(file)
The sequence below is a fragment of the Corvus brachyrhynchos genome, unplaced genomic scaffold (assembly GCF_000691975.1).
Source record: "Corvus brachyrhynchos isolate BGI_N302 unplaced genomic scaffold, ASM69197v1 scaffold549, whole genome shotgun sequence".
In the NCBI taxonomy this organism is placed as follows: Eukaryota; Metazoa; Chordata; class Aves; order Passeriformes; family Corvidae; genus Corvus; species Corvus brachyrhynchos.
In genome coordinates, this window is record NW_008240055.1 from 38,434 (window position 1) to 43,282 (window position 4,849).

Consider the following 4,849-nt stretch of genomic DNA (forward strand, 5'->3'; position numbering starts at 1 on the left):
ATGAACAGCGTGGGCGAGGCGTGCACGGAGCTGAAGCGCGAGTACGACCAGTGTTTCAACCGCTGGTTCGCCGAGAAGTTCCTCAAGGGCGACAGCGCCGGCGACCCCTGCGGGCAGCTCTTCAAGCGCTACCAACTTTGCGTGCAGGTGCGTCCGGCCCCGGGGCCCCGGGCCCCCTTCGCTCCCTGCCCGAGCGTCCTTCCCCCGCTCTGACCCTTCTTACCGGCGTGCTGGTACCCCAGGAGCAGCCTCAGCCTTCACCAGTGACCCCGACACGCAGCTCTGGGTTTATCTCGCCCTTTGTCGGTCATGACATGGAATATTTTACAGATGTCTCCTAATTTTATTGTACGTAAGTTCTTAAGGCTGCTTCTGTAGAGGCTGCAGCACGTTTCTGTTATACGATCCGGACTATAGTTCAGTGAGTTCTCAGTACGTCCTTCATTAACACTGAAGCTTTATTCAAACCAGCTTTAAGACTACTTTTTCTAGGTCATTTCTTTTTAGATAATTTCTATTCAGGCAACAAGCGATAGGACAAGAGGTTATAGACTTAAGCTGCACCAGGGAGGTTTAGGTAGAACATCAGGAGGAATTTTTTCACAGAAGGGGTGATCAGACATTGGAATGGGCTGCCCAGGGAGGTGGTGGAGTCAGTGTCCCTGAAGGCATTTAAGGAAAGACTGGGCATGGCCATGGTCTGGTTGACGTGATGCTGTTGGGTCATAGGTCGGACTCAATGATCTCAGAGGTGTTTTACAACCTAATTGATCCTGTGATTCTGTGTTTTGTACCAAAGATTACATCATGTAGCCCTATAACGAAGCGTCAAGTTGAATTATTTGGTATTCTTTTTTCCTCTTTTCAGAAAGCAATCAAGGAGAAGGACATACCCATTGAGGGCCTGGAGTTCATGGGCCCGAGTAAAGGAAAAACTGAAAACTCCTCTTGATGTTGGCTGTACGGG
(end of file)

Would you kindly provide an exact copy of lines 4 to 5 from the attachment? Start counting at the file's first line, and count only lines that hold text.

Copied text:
In genome coordinates, this window is record NW_008240055.1 from 38,434 (window position 1) to 43,282 (window position 4,849).

Consider the following 4,849-nt stretch of genomic DNA (forward strand, 5'->3'; position numbering starts at 1 on the left):